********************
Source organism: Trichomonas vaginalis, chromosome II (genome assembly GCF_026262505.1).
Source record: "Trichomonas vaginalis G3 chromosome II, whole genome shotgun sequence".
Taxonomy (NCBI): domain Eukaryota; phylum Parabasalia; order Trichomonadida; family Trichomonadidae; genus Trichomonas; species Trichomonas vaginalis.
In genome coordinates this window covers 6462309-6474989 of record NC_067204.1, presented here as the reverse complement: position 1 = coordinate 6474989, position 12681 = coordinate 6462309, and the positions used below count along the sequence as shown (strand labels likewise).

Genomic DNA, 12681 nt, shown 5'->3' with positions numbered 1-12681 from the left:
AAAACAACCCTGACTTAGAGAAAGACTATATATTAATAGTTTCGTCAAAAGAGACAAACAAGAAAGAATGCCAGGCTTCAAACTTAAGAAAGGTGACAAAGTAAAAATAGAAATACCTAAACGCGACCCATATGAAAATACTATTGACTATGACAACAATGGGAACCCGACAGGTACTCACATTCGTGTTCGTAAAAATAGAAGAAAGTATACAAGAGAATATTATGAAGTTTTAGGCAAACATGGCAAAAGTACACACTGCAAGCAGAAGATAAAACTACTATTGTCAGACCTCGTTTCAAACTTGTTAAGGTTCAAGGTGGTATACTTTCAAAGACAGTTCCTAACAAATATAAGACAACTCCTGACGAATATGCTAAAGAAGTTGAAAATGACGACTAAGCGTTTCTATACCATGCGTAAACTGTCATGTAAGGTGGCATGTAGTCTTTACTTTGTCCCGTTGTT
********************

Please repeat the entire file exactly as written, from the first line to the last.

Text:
Source organism: Trichomonas vaginalis, chromosome II (genome assembly GCF_026262505.1).
Source record: "Trichomonas vaginalis G3 chromosome II, whole genome shotgun sequence".
Taxonomy (NCBI): domain Eukaryota; phylum Parabasalia; order Trichomonadida; family Trichomonadidae; genus Trichomonas; species Trichomonas vaginalis.
In genome coordinates this window covers 6462309-6474989 of record NC_067204.1, presented here as the reverse complement: position 1 = coordinate 6474989, position 12681 = coordinate 6462309, and the positions used below count along the sequence as shown (strand labels likewise).

Genomic DNA, 12681 nt, shown 5'->3' with positions numbered 1-12681 from the left:
AAAACAACCCTGACTTAGAGAAAGACTATATATTAATAGTTTCGTCAAAAGAGACAAACAAGAAAGAATGCCAGGCTTCAAACTTAAGAAAGGTGACAAAGTAAAAATAGAAATACCTAAACGCGACCCATATGAAAATACTATTGACTATGACAACAATGGGAACCCGACAGGTACTCACATTCGTGTTCGTAAAAATAGAAGAAAGTATACAAGAGAATATTATGAAGTTTTAGGCAAACATGGCAAAAGTACACACTGCAAGCAGAAGATAAAACTACTATTGTCAGACCTCGTTTCAAACTTGTTAAGGTTCAAGGTGGTATACTTTCAAAGACAGTTCCTAACAAATATAAGACAACTCCTGACGAATATGCTAAAGAAGTTGAAAATGACGACTAAGCGTTTCTATACCATGCGTAAACTGTCATGTAAGGTGGCATGTAGTCTTTACTTTGTCCCGTTGTT